Comment 11 by dvyukov:

I mean the exact commands you execute to build the program.
@tapir

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commented Aug 19, 2013

Comment 12:

With github.com/go-gl/glfw3 we just build the package with "go build
github.com/go-gl/glfw3"
Same problem existed there but since then we've changed C.double to C.float as a
workaround.
@tapir

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commented Aug 22, 2013

Comment 13:

Here is a more glfw3 like presentation:
foolib.c
========
#include "_cgo_export.h"
void cFoobar() {
    goFoobar(1,2,3);
}
foolib.go
=========
package foolib
//#cgo CFLAGS: -malign-double
//void cFoobar();
import "C"
import "fmt"
//export goFoobar
func goFoobar(val C.int, val2 C.double, val3 C.double) {
    fmt.Println(float64(val), float64(val2), float64(val3))
}
func Foobar() {
    C.cFoobar()
}
runme.go
========
package main
import "foolib"
func main() {
    foolib.Foobar()
}
Command for running
===================
go run path\to\runme.go
Output
======
1 9.80967354e-315 5.304989477e-315
@dvyukov

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commented Aug 22, 2013

Comment 14:

Can not reproduce it on Windows 64-bit with either 64-bit or 32-bit toolchain.
Please provide "go build -work -x" build log and contents of the $WORK directory.
@gopherbot

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commented Aug 22, 2013

Comment 15 by Vova616:

I have attached all the source/build/log files, what is your gcc version?

Attachments:

  1. go-build627162527.zip (426420 bytes)
@rsc

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commented Sep 10, 2013

Comment 17:

Thank you for attaching that file full of intermediate objects.
Here is the C Test function:
void Test(int p0, double p1, double p2)
{
    struct {
        int p0;
        double p1;
        double p2;
    } __attribute__((packed)) a;
    a.p0 = p0;
    a.p1 = p1;
    a.p2 = p2;
    crosscall2(_cgoexp_aff9d600cead_Test, &a, 20);
}
and here is its disassembly:
0x00002060 <Test+0>:  sub    $0x3c,%esp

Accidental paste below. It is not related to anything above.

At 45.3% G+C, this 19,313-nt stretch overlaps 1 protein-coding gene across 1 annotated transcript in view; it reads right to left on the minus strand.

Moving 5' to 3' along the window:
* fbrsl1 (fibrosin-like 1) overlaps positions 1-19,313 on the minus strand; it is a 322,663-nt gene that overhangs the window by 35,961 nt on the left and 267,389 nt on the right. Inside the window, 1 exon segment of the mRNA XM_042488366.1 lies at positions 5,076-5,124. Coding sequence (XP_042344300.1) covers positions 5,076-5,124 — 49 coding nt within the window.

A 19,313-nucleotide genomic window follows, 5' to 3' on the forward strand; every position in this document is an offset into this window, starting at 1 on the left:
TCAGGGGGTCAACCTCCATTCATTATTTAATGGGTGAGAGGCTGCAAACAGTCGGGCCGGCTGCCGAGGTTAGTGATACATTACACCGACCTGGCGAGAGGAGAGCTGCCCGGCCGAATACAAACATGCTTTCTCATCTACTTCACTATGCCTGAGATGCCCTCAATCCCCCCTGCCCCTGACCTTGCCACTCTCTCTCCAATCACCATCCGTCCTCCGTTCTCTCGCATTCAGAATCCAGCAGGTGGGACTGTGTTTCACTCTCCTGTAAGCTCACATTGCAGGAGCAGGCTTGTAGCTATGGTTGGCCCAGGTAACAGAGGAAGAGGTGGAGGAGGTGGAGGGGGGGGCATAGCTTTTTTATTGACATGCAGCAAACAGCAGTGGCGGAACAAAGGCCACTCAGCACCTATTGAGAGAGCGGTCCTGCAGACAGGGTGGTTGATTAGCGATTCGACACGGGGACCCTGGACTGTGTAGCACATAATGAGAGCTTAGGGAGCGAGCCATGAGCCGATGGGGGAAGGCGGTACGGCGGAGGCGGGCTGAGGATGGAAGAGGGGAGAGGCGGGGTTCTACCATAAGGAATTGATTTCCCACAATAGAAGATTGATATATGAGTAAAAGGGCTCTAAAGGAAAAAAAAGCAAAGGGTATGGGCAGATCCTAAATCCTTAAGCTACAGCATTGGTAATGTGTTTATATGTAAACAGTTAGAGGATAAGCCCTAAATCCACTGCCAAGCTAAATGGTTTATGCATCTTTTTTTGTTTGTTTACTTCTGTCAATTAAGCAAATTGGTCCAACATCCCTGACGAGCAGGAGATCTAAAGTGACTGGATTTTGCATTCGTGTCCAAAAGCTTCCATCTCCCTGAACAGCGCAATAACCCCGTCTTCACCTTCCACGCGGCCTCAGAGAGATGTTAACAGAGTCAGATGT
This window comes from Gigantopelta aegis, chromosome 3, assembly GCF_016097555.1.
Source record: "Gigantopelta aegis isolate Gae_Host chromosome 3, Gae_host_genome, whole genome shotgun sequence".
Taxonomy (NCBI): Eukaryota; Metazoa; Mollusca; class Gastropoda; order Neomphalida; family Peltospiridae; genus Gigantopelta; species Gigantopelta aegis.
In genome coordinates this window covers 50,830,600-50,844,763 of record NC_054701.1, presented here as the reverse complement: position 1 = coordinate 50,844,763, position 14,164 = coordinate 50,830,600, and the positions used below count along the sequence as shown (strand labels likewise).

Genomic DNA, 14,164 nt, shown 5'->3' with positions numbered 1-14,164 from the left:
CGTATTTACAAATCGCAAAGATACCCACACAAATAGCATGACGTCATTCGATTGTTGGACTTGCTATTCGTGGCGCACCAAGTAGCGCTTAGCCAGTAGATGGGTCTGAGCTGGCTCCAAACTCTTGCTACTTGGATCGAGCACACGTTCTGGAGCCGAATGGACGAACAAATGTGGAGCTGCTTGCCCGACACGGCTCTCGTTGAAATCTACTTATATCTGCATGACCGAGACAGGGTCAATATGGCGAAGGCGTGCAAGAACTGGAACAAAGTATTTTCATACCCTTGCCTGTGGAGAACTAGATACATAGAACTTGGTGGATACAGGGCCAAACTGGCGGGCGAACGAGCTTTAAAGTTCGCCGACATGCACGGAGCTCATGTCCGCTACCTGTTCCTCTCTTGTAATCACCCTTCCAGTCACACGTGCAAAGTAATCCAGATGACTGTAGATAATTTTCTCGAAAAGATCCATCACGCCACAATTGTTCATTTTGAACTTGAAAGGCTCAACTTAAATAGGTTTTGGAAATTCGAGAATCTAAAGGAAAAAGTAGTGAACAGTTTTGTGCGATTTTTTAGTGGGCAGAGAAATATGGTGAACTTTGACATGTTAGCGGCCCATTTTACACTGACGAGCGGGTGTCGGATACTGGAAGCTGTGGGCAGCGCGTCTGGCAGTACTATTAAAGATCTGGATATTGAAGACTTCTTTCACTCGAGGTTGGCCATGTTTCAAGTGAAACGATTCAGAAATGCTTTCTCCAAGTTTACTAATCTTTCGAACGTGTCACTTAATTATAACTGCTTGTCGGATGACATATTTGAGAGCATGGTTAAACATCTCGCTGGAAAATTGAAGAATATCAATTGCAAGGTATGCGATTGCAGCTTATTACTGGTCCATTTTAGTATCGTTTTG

0x00002063 <Test+3>:  mov    0x40(%esp),%eax
0x00002067 <Test+7>:  mov    %eax,0x18(%esp)
0x0000206b <Test+11>: fldl   0x44(%esp)
0x0000206f <Test+15>: fstpl  0x20(%esp)
0x00002073 <Test+19>: fldl   0x4c(%esp)
0x00002077 <Test+23>: fstpl  0x28(%esp)
0x0000207b <Test+27>: movl   $0x14,0x8(%esp)
0x00002083 <Test+35>: lea    0x18(%esp),%eax
0x00002087 <Test+39>: mov    %eax,0x4(%esp)
0x0000208b <Test+43>: movl   $0x0,(%esp)
0x00002092 <Test+50>: call   0x2097 <Test+55>
0x00002097 <Test+55>: add    $0x3c,%esp
0x0000209a <Test+58>: ret    
0x0000209b <Test+59>: ret    
The "__attribute__((packed))" is supposed to mean there is no padding
between struct field elements, no matter what, and yet the code is
storing the 4-byte int at 0x18(%esp) but the first double at 0x20(%esp).
The 4-byte gap at 0x1c(%esp) is not supposed to be there, yet it is.
This is why Go cannot read the arguments correctly.
The best solution would be to get a better, less buggy copy of gcc.
But that might be difficult, since we don't know which versions have
the problem or even if it is an admitted problem.
Another solution might be to change cgo to stop using packed structs.
It could instead declare a struct with the arguments as scratch space
and a buffer of the right size and then memmove from the scratch space
into the buffer.
Still Go1.2Maybe, but not sure it will happen.
@ianlancetaylor

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commented Sep 10, 2013

Comment 19:

Looks like another instance of issue #5603, which is fixed on tip.  We should have put
the patch into 1.1.2, but we missed it.  Sorry about that.

Status changed to Duplicate.

Merged into issue #5603.

@rsc rsc added this to the Go1.2 milestone Apr 14, 2015
@rsc rsc removed the go1.2maybe label Apr 14, 2015
@golang golang locked and limited conversation to collaborators Jun 24, 2016